Last year amidst a worldwide economic recession, attention was drawn to India-based car company Tata Motors who kicked-off production of the ultra small, ultra-cheap Nano. Costing the equivalent of to just over $2,500 U.S., thrifty motorists around the world began to inquire on the pint-sized vehicle. However, after the car’s first year available to India, reports are surrounding that some Tata Nanos may be suffering from some new car blues.
Since March, there have been 2 fires linked to the brand new Tata Nanos. In one cause, the suspect vehicle had just been delivered to an auto dealer when the Nano ignited. Though this could be attributed to the old quality adage of “you get what you paid for”, Tata Motors investigation into the problem has resulted in some interesting conclusions going as far as connecting foul play to the fires.
After a thorough investigation of both Nanos, Tata Motors had ruled one fire was the result of a damaged fuel line while a forensic of the other vehicle exhibited a foreign substance in the exhaust system. With a family of three indicated driving one of the Tata Nanos as the fire ignited, thankfully no one was killed in the engulfed car. With two fires resulting from two different sources, Tata Motors is confident to announce their Nano as “safe and robust”.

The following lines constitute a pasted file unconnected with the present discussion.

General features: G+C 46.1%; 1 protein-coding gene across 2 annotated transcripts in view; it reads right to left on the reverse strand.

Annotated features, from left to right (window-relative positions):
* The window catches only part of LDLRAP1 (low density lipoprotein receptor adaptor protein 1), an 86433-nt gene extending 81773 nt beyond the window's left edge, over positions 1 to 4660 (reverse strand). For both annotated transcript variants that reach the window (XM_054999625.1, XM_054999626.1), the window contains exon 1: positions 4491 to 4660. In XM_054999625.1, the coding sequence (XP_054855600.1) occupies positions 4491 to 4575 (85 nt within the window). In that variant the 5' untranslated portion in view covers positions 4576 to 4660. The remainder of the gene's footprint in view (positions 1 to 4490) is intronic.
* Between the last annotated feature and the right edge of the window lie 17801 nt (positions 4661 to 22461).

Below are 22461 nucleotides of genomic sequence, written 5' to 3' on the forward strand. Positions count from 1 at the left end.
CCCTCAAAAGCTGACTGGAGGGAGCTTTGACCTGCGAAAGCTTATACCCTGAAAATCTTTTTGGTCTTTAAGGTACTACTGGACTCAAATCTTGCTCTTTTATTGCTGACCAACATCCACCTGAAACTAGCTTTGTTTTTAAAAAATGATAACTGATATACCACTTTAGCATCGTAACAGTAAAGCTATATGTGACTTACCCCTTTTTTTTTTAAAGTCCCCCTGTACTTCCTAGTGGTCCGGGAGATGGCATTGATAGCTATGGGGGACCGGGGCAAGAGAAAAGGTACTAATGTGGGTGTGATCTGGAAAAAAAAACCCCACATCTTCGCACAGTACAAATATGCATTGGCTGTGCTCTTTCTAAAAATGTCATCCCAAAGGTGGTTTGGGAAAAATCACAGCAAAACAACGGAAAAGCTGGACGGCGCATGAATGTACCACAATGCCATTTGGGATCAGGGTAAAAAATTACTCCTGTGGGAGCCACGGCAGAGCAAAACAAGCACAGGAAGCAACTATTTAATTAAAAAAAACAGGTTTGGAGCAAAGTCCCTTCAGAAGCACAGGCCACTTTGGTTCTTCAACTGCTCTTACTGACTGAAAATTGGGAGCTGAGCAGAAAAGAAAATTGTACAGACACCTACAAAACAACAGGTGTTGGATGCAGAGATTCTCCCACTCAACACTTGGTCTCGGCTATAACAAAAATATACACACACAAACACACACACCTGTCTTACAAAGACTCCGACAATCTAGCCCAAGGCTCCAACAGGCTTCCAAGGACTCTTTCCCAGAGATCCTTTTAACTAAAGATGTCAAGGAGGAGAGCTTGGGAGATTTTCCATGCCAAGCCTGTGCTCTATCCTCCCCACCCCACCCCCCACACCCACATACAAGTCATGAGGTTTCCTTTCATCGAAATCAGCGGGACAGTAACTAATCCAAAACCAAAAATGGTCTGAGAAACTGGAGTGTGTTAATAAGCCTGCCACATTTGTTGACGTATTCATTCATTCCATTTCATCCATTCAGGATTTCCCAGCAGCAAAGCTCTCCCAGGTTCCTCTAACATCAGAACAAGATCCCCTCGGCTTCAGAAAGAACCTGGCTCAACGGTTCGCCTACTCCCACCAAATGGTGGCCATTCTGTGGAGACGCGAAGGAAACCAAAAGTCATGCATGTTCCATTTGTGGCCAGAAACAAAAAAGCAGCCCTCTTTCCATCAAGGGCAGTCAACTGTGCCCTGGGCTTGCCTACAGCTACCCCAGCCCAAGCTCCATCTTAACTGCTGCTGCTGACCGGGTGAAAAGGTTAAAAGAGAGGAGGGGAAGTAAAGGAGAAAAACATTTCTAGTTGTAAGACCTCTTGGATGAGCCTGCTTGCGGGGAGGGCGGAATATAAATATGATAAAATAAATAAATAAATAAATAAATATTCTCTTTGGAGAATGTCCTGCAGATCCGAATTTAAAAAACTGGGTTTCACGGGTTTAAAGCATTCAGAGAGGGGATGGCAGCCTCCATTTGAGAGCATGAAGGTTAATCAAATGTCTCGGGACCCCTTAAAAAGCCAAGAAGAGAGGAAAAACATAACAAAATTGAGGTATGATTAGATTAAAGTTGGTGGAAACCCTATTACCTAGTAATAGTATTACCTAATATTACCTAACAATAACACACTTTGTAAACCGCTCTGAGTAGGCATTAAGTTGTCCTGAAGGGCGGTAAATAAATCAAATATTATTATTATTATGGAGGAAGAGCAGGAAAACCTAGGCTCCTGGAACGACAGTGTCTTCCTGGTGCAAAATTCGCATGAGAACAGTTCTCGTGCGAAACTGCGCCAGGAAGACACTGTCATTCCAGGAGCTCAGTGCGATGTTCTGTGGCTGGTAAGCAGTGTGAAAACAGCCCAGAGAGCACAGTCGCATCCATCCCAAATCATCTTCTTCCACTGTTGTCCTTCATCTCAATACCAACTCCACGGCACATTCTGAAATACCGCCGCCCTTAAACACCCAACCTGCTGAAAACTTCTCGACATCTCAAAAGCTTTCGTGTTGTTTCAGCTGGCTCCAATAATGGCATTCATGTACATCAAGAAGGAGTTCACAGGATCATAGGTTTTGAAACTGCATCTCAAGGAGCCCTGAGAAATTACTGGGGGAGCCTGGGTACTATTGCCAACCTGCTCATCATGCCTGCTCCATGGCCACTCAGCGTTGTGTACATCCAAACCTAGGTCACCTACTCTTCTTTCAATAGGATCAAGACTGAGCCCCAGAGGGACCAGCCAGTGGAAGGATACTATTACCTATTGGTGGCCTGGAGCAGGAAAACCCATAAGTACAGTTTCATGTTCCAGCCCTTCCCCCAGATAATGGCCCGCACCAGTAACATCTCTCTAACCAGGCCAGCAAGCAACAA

As a precaution, Tata Motors has been contacting buyers of the Nano offering a free inspection to every car. Carefully noting this is not a recall of the Tata Nano, this inspection may be meant simply to put Nano owners at ease for their car’s safety.
While the Tata Nano’s quality control appeared solid in regard to the fires, the small car was not immune to flaws. It was reported in an Associated Press report that cabin smoke developed from a faulty electrical switch. Tata Motors has since contracted with a new switch supplier.
Despite addressing quality concerns better than some more established auto makers (for instance, we could mention Toyota as of late), the inexpensive Indian conveyance may not be the hit Tata Motors had intended. Planning to sell 250,000 cars in the first year, Tata Motors is indicating from one report that they will fall short of that target by 100,000 units.
Still accounting for 26% of Tata Motors sales, the Nano is nonetheless an important vehicle for the emerging Indian auto maker. In fact, plans are still underway to import the Nano to Europe and potentially the United States.